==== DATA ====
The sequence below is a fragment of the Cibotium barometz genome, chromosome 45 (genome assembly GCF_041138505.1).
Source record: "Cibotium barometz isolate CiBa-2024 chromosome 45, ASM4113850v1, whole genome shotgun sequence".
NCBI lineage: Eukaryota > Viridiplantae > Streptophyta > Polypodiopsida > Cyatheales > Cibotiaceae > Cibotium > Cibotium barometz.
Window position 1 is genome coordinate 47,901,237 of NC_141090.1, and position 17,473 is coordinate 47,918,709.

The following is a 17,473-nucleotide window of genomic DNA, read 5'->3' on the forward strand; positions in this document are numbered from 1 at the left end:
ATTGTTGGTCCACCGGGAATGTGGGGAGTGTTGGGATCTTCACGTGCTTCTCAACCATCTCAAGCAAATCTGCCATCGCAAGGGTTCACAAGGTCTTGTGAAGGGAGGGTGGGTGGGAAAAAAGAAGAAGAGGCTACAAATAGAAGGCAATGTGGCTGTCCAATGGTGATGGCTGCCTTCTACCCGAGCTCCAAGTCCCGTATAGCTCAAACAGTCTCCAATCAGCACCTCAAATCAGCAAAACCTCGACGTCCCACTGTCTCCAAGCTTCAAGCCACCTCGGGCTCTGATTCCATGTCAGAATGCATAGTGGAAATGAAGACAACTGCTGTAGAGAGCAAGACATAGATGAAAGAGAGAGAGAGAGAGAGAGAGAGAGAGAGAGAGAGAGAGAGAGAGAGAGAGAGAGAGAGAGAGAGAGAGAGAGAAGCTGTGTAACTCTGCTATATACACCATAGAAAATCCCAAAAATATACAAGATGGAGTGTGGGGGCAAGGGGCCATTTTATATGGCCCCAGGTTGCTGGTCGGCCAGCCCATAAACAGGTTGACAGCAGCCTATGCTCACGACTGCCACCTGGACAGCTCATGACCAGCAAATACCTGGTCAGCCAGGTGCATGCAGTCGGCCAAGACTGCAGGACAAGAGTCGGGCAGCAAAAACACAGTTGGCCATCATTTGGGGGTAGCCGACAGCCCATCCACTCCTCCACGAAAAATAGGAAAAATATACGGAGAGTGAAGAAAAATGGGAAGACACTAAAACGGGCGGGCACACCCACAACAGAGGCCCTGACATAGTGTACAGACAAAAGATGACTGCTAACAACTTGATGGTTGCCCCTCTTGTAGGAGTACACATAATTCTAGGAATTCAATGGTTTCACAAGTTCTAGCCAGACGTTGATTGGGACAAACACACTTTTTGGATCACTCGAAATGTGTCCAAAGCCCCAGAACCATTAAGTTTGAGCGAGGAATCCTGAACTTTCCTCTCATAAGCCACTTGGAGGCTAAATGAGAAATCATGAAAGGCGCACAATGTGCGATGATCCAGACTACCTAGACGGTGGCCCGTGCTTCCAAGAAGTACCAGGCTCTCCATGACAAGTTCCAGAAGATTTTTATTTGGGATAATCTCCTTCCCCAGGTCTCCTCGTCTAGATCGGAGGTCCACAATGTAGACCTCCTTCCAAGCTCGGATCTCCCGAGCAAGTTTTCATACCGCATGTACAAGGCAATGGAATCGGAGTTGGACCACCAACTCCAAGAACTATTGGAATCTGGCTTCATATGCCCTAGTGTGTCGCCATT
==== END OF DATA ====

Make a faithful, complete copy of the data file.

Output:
The sequence below is a fragment of the Cibotium barometz genome, chromosome 45 (genome assembly GCF_041138505.1).
Source record: "Cibotium barometz isolate CiBa-2024 chromosome 45, ASM4113850v1, whole genome shotgun sequence".
NCBI lineage: Eukaryota > Viridiplantae > Streptophyta > Polypodiopsida > Cyatheales > Cibotiaceae > Cibotium > Cibotium barometz.
Window position 1 is genome coordinate 47,901,237 of NC_141090.1, and position 17,473 is coordinate 47,918,709.

The following is a 17,473-nucleotide window of genomic DNA, read 5'->3' on the forward strand; positions in this document are numbered from 1 at the left end:
ATTGTTGGTCCACCGGGAATGTGGGGAGTGTTGGGATCTTCACGTGCTTCTCAACCATCTCAAGCAAATCTGCCATCGCAAGGGTTCACAAGGTCTTGTGAAGGGAGGGTGGGTGGGAAAAAAGAAGAAGAGGCTACAAATAGAAGGCAATGTGGCTGTCCAATGGTGATGGCTGCCTTCTACCCGAGCTCCAAGTCCCGTATAGCTCAAACAGTCTCCAATCAGCACCTCAAATCAGCAAAACCTCGACGTCCCACTGTCTCCAAGCTTCAAGCCACCTCGGGCTCTGATTCCATGTCAGAATGCATAGTGGAAATGAAGACAACTGCTGTAGAGAGCAAGACATAGATGAAAGAGAGAGAGAGAGAGAGAGAGAGAGAGAGAGAGAGAGAGAGAGAGAGAGAGAGAGAGAGAGAGAGAGAGAGAGAAGCTGTGTAACTCTGCTATATACACCATAGAAAATCCCAAAAATATACAAGATGGAGTGTGGGGGCAAGGGGCCATTTTATATGGCCCCAGGTTGCTGGTCGGCCAGCCCATAAACAGGTTGACAGCAGCCTATGCTCACGACTGCCACCTGGACAGCTCATGACCAGCAAATACCTGGTCAGCCAGGTGCATGCAGTCGGCCAAGACTGCAGGACAAGAGTCGGGCAGCAAAAACACAGTTGGCCATCATTTGGGGGTAGCCGACAGCCCATCCACTCCTCCACGAAAAATAGGAAAAATATACGGAGAGTGAAGAAAAATGGGAAGACACTAAAACGGGCGGGCACACCCACAACAGAGGCCCTGACATAGTGTACAGACAAAAGATGACTGCTAACAACTTGATGGTTGCCCCTCTTGTAGGAGTACACATAATTCTAGGAATTCAATGGTTTCACAAGTTCTAGCCAGACGTTGATTGGGACAAACACACTTTTTGGATCACTCGAAATGTGTCCAAAGCCCCAGAACCATTAAGTTTGAGCGAGGAATCCTGAACTTTCCTCTCATAAGCCACTTGGAGGCTAAATGAGAAATCATGAAAGGCGCACAATGTGCGATGATCCAGACTACCTAGACGGTGGCCCGTGCTTCCAAGAAGTACCAGGCTCTCCATGACAAGTTCCAGAAGATTTTTATTTGGGATAATCTCCTTCCCCAGGTCTCCTCGTCTAGATCGGAGGTCCACAATGTAGACCTCCTTCCAAGCTCGGATCTCCCGAGCAAGTTTTCATACCGCATGTACAAGGCAATGGAATCGGAGTTGGACCACCAACTCCAAGAACTATTGGAATCTGGCTTCATATGCCCTAGTGTGTCGCCATT